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Let’s get something straight off the bat: I am not against bowl subdivision football.
Sure, it’s patently unfair in that more than half of the “subdivision” is essentially unable to compete for their championship. Yes, it’s a money play. Yes, it’s overhyped.
But that doesn’t mean I don’t enjoy it. I’m a huge college football fan. I love Army/Navy, big rivalry games (as long as they don’t interrupt my Rivalry game), and marquee matchups. When Temple played Notre Dame, I listened, and watched. College football narratives remain the best narratives.
Tonight I’ll be watching Alabama play Clemson, a most worthy conclusion to the FBS football season. Let’s take a look at what the CFP did right, and what to expect tonight.
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Did you think you would get off easy on watching college football simply because it’s Lehigh’s bye week?First of all, it gives you time to catch up on watching ESPN’s College Football Gameday, where you can see the Lehigh flag that frequently makes an …
If you’re not able to catch the Bucknell game in person, you can stream the game here from the Patriot League Digital Network. It’s a 1:00 PM start and it’s the only available video broadcast of the game. The link is below:Patriot Lea…
Coastal Carolina is nuts.
The Sun Belt is crazy.
These will not be among the official statements you will be reading today in regards to Coastal Carolina’s whirlwind acceptance of their athletic program into the Sun Belt.
The Sun Belt did not make this decision because Coastal Carolina was the most qualified candidate. They were not convinced by an impressive attendance number or a plan of action that stated exactly how the Chanticleers were going to be able to pay for an expensive, permanent upgrade to the costs and expenses of FBS football.
They picked them because they were in the right place, and were willing to go.
And that’s precisely why someone at the NCAA needs to put a stop to the the madness that is the current structure for drafting FBS teams.
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It may not have seemed like much, a bit of news quietly released during the news dumping ground of Friday afternoon by ESPN Stats and Info.
“Upgrades sharpen ESPN’s college FPI model,” the release was titled, a piece which explained some changes that were being made to ESPN’s “Football Power Index”.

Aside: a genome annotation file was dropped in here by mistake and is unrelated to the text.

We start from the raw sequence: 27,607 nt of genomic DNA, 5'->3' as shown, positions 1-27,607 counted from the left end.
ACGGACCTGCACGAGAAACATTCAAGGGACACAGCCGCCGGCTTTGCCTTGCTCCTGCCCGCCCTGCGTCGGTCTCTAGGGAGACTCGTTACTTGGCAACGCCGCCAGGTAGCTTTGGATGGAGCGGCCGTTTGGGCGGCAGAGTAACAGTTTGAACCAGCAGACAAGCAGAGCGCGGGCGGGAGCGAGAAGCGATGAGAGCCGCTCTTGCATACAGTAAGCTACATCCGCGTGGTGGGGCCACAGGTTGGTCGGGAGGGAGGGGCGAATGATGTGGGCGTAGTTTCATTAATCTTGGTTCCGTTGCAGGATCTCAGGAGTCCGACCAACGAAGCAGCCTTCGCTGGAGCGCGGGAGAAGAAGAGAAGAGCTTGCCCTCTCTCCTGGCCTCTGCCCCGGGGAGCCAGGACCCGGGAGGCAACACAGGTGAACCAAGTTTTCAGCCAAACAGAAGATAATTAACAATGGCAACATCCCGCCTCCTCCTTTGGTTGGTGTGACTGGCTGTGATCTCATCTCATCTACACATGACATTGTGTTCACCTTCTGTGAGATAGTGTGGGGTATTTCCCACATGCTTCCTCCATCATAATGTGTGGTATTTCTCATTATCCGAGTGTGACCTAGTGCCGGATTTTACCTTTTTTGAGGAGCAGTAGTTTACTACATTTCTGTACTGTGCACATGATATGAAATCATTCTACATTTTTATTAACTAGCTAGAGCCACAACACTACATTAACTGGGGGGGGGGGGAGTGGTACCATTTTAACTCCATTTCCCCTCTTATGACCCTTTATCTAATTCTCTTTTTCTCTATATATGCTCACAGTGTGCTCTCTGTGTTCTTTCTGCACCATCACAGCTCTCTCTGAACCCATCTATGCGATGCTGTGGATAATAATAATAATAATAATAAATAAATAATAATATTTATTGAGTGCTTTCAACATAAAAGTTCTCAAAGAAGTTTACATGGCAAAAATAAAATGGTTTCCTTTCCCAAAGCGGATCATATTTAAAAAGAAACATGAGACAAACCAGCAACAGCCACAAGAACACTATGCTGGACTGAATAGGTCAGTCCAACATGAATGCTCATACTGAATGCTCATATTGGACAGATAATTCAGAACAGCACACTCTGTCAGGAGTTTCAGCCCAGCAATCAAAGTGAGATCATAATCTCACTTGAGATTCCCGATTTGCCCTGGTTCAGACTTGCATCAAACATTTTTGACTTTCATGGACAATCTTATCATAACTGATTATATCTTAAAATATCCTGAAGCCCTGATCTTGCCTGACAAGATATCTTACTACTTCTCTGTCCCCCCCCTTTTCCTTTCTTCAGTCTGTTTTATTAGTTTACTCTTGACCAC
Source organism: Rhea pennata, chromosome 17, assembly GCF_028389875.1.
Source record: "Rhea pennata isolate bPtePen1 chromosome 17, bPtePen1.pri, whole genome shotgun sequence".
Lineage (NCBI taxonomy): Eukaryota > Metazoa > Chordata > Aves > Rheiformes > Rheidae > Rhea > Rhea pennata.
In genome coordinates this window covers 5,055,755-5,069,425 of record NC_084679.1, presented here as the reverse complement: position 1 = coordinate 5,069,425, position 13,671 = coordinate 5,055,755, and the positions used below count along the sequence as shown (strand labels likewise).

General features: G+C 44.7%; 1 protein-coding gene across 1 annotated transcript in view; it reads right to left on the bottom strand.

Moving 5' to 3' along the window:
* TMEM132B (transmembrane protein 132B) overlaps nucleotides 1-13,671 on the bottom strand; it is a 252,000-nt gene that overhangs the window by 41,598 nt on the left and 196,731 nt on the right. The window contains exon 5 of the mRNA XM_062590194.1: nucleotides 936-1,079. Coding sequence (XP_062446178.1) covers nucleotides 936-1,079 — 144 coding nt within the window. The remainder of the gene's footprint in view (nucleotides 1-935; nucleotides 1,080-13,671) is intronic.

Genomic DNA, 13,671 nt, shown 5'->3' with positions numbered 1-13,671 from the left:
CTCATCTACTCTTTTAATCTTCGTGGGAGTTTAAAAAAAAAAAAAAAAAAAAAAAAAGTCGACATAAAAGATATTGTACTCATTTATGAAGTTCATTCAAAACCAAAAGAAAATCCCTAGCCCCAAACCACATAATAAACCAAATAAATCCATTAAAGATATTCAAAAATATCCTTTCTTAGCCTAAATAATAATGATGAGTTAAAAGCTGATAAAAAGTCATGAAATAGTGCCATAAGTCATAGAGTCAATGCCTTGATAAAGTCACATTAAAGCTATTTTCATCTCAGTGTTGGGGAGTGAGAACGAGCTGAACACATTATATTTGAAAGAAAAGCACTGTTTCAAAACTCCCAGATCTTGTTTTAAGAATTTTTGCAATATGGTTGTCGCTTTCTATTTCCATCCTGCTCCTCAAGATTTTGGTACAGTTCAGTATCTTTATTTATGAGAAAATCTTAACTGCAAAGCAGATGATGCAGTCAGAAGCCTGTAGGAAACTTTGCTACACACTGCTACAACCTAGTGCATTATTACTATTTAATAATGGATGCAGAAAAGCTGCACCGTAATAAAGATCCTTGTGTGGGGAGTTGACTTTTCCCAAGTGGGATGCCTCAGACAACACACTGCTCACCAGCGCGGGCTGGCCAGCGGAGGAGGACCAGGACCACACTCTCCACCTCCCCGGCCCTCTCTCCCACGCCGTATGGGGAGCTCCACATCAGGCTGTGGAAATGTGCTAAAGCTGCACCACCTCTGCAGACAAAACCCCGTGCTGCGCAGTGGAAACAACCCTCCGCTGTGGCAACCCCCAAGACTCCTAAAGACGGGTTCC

One of those changes involve how FCS wins and losses were represented in their model.
And it’s actually a bigger deal than you think.
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When most people think of the University of Notre Dame, they generally think of three things, and not necessarily in this order: Catholicism, academics, and football.
Nobody questions the role that football has at Notre Dame. Football was what allowed the South Bend, Indiana school to grow from a growing Catholic university to a national, iconic institution.
But what allowed Notre Dame to become Notre Dame was a path that isn’t available to religious institutions today.
Much virtual ink has been spilled about the effects of collegiate realignment, how some conferences have been torn asunder, how some schools are stuck in places that don’t make sense, how other conferences are receiving piles of money that would make Scrooge McDuck envious.
But one of the biggest losers in this conference-driven realignment is the idea of independent football-playing schools, either loosely-tied or untied from the conference structure that drives the bus today.
When realignment articles come out today, floating schools like BYU or Liberty as potential conference-mates for schools like Texas or Old Dominion, they ignore the issue that they dare not speak publicly – mixing religion and football is not something they’re comfortable doing.